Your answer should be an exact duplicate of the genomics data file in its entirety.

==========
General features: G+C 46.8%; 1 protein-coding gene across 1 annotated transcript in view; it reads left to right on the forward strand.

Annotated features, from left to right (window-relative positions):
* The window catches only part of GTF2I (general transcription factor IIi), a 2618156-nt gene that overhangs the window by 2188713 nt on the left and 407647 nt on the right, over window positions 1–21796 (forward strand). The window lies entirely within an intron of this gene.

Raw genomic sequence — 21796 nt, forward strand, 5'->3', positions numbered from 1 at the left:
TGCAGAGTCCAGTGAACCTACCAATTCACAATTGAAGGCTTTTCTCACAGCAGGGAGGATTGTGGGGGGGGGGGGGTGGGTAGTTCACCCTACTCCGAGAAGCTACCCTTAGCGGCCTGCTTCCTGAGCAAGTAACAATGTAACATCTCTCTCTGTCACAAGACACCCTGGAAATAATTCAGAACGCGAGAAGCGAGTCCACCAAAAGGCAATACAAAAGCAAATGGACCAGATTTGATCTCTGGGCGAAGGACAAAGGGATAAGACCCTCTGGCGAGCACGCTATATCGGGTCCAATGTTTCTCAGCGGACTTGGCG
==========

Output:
General features: G+C 46.8%; 1 protein-coding gene across 1 annotated transcript in view; it reads left to right on the forward strand.

Annotated features, from left to right (window-relative positions):
* The window catches only part of GTF2I (general transcription factor IIi), a 2618156-nt gene that overhangs the window by 2188713 nt on the left and 407647 nt on the right, over window positions 1–21796 (forward strand). The window lies entirely within an intron of this gene.

Raw genomic sequence — 21796 nt, forward strand, 5'->3', positions numbered from 1 at the left:
TGCAGAGTCCAGTGAACCTACCAATTCACAATTGAAGGCTTTTCTCACAGCAGGGAGGATTGTGGGGGGGGGGGGGTGGGTAGTTCACCCTACTCCGAGAAGCTACCCTTAGCGGCCTGCTTCCTGAGCAAGTAACAATGTAACATCTCTCTCTGTCACAAGACACCCTGGAAATAATTCAGAACGCGAGAAGCGAGTCCACCAAAAGGCAATACAAAAGCAAATGGACCAGATTTGATCTCTGGGCGAAGGACAAAGGGATAAGACCCTCTGGCGAGCACGCTATATCGGGTCCAATGTTTCTCAGCGGACTTGGCG